Total malpractice by the armed forces. How do you develop a weapon as wicked awesome as this, realizing the childhood dreams of American sci-fi fans, and not include a cool gratuitous sound effect each time the cannon fires? That’s 80 percent of the fun of laser guns. You’ll never convince me the crew operating this thing don’t mutter the “pew pew” sound under their breaths when they squeeze the trigger.

The weapon itself isn’t new. You’ll find conceptual demonstrations of it on YouTube dating back to 2013 and live-fire displays (some of which appear in CNN’s clip below) from 2014. What’s new is that this is no longer in development. It’s developed. It’s onboard a Navy ship right now, ready to melt Iranian drones in the sky should any approach. Rarely, though, will you see a weapon as futuristic as this that somehow also seems primitive in light of its potential uses. CNN touches on the obvious one: As the next generation of combat lasers scales up in power and targeting systems improve in precision, taking down incoming North Korean ICBMs will be a turkey shoot. It’ll be a high-stakes version of Missile Command. And surely technology will end up automating the process further, with just one human eventually needed to okay firing at computer-selected targets.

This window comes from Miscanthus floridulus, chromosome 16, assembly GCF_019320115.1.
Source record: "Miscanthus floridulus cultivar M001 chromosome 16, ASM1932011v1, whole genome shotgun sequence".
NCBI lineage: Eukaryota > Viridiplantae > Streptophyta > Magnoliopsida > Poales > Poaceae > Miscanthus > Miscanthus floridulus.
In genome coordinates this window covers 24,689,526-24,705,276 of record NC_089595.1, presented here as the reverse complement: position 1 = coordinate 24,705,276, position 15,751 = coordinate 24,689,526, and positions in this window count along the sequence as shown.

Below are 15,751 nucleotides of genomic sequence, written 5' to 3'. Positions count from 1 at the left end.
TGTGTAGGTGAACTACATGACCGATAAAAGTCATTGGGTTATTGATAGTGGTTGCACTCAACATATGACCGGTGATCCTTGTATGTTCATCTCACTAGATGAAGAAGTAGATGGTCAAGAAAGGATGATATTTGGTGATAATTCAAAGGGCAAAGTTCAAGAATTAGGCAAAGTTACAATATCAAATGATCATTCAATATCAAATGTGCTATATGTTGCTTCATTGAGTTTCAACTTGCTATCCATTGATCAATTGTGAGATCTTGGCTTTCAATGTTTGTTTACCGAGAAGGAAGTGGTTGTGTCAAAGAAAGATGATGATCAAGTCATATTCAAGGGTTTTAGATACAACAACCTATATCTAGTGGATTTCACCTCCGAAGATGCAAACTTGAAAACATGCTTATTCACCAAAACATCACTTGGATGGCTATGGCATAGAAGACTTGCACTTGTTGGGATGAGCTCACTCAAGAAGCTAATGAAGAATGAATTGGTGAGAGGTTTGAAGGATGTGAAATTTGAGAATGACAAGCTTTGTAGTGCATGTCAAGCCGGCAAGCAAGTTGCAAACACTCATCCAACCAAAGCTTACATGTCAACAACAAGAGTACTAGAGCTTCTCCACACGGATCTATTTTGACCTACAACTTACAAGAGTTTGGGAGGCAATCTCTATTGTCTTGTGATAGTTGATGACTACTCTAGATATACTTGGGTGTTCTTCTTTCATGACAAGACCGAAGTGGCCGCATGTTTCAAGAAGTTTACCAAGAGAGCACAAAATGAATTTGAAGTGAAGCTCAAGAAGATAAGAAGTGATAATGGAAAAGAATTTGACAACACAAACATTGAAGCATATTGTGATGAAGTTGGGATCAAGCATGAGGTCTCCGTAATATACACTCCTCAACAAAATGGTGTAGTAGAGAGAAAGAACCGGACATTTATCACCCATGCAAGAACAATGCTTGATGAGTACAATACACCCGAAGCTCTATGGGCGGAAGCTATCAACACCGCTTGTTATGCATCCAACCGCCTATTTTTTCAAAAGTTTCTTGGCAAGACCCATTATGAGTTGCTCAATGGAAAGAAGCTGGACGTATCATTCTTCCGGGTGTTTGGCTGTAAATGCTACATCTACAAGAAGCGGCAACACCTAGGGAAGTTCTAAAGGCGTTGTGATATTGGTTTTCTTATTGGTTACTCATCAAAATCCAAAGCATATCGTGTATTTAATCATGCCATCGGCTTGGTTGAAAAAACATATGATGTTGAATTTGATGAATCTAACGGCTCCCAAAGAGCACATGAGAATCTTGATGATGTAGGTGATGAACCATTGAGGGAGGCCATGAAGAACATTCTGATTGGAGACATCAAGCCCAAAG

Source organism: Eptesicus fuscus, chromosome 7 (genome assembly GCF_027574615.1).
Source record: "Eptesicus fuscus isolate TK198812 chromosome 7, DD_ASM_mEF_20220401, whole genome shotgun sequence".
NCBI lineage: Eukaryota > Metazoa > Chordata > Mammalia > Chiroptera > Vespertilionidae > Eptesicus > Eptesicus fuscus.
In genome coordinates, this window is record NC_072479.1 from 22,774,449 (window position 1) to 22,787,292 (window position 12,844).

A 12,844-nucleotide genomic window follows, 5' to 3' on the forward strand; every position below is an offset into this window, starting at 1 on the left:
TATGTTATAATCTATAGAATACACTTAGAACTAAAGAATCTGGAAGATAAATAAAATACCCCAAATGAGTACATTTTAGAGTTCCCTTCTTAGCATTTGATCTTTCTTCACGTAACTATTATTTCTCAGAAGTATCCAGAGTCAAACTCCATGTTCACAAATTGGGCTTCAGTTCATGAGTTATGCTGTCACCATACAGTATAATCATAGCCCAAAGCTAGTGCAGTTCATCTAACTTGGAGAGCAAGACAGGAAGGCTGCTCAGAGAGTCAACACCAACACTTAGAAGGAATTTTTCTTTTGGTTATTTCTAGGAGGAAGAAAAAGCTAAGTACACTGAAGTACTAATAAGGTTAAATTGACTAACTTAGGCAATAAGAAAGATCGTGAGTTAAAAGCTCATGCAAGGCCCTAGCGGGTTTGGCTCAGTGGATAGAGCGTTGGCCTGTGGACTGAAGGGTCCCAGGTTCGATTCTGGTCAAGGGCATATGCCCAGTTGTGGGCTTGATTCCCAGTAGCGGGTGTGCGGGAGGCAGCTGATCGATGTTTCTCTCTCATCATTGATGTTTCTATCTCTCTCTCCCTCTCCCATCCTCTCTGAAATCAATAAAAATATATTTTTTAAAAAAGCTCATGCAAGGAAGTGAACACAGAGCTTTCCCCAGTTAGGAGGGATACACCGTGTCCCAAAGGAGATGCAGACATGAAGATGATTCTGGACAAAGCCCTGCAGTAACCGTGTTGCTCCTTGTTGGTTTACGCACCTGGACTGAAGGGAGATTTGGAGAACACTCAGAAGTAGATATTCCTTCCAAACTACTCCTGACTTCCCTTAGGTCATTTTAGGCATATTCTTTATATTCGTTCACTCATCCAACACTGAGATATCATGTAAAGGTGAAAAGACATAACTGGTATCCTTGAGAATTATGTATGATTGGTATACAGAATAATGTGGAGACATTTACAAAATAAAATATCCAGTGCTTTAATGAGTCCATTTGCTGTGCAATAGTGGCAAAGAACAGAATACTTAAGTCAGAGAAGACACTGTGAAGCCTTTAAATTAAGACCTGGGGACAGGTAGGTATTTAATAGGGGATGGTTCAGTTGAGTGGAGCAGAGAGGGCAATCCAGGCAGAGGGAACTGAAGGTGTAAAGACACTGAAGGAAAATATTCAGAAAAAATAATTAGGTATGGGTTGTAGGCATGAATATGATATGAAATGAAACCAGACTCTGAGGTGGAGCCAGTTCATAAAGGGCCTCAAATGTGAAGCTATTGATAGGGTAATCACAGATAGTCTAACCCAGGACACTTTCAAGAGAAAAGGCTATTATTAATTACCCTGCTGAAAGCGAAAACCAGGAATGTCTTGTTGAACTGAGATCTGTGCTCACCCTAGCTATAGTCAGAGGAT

A laser umbrella against nuclear attack is the obvious “macro” purpose. The “micro” purpose is assassination given the laser’s amazing precision. Sooner or later, drones will fire this at terrorists instead of missiles, minimizing collateral damage. It’s a weapon that reduces the risk of mass devastation, both the enemy’s and our own.